Dry Skin and Menopause
By Sheryl Kraft
When I was younger, the skin on my face was always slick with oil. And as only an adolescent girl can do, I let it get me down. Each time I caught a glimpse of myself in the mirror, I'd recoil at that shiny reflection looking back at me. Of course, now, being in this so-called midlife, I wish there had been a voice of reason to calm me.
If there had been, it might have said something like this: Be grateful for all that oil! You'll miss it one day.
But alas, there was no such voice. Instead, my youthful indignation—however misplaced—made me shun that sebum, creating an aggressive arsenal of anti-oil measures: I rubbed, I scrubbed, I wiped, I swiped. But to no avail. The oil resurfaced quickly, and I, feeling defeated, only became more determined to do what I could to overcome my body's natural tendencies. (Where was that voice when I needed it? Voice to Sheryl: "You can't control everything, you know.")
And now all these years later, I miss that free supply of oil. I also suspect that I damaged my skin in all my tiresome efforts to eradicate that oil (just like I damaged my skin, as so many others of the boomer generation did, by using—horrors!—sun reflectors).
Menopause sure has a way of getting back at you. Years later, that shift in hormones took care of the excess oil and moisture on my face—and my arms, legs, feet and hands (and nether-regions, too).
Learn more: The Beginner's Guide to Menopause.
What's menopause got to do with it?
Here's what: What estrogen gives—collagen and oils—it taketh away. So, as menopause approaches and causes a decline in estrogen, you get dry, itchy skin. This decrease in moisture can begin with perimenopause, the years before menopause sets in.
Not only is your skin's moisture production diminished, but so is your skin's ability to hold on to, or retain, whatever moisture it has.
Next up? A body full of dryness—your face, your elbows, knees, feet, nails and many other areas.
Some best ways to tackle that dryness?
Your diet. Essential fatty acids (EFAs) are those that your body can't produce on its own. But your body, including your skin, needs these to stay nourished and hydrated, especially omega-3 fatty acids, which can be found in oily fish like salmon, mackerel and sardines, and in canola oil, walnuts, soybeans, ground flaxseed and fortified eggs. Balance it out with other healthy fats from omega-6 fatty acids, which are found in seeds, nuts, grains, vegetable oils, avocado and green, leafy veggies.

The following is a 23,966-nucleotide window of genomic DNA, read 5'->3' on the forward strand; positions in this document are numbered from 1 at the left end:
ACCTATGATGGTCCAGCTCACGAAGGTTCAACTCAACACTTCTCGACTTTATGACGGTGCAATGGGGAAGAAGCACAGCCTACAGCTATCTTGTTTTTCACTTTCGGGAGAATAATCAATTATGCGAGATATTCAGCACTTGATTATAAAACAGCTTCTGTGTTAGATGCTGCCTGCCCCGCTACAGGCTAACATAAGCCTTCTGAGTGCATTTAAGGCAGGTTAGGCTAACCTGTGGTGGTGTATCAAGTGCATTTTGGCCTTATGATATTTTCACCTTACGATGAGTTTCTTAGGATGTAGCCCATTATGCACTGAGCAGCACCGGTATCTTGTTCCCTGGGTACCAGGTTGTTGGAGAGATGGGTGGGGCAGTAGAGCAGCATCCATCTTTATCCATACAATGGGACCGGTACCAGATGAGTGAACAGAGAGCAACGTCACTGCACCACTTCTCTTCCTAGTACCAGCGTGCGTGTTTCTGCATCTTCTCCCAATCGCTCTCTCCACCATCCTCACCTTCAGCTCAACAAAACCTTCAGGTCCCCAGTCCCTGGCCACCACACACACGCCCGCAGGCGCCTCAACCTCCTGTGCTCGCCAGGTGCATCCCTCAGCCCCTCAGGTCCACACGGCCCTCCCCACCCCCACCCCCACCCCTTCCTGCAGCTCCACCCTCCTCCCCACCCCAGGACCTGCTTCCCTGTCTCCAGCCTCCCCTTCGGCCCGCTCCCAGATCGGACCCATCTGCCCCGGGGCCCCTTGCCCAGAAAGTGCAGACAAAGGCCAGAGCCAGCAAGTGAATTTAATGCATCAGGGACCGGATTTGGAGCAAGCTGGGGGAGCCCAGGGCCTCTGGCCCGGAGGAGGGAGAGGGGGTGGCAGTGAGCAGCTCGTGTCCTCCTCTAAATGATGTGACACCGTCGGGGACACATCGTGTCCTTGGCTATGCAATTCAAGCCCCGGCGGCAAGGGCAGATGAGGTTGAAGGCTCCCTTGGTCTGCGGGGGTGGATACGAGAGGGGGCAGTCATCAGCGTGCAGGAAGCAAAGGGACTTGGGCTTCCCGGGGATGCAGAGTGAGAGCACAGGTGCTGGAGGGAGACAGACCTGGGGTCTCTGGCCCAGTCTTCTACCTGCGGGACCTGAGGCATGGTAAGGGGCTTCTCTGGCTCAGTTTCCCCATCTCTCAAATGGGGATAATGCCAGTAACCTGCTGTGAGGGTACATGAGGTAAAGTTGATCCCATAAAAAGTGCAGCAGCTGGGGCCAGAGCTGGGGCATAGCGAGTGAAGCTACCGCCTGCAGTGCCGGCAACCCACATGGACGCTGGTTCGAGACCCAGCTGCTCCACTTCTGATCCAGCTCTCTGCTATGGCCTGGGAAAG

Always use sunscreen. While it won't replace the skin's moisture, it will help protect it and keep it healthy (and help stave off future sun damage and wrinkling!). There are so many great ones out there; I personally love this one from .
Avoid hot showers and baths. It's best to use warm, rather than hot, water, which can pull moisture from your skin and dry it out. Try to limit your time in the water, too. If you see the tips of your fingers and toes looking wrinkled, you've been in for too long. Tip: If you're a fan of baths (I am!), these relaxing and healing by can add back moisture with nourishing avocado. Epsom salts also help to soothe sore muscles and offer stress relief. And who can't use that?
Apply moisturizer while skin is still damp. Doing this will help trap the moisture that exists in your skin. I love the lavender fragrance of , which is super-creamy and comforting.
When toweling off, be gentle with your skin, and pat, rather than rub it dry. Our skin becomes thinner and more fragile with age and is thus more prone to irritation. A , made with microfiber, is gentle on your skin.
Consider a moisturizing mask. Facial masks are all the rage, and they're a great way to deliver nourishing and soothing ingredients to your skin. Allure magazine offers for under $20. I recently fell in love with , from beauty brand
Add some moisture back into the air. Wintertime can suck the humidity out of the air. Add it back with , which looks pretty while it dispenses not just cool humidity, but lovely essential oils, too.
This post originally appeared on .
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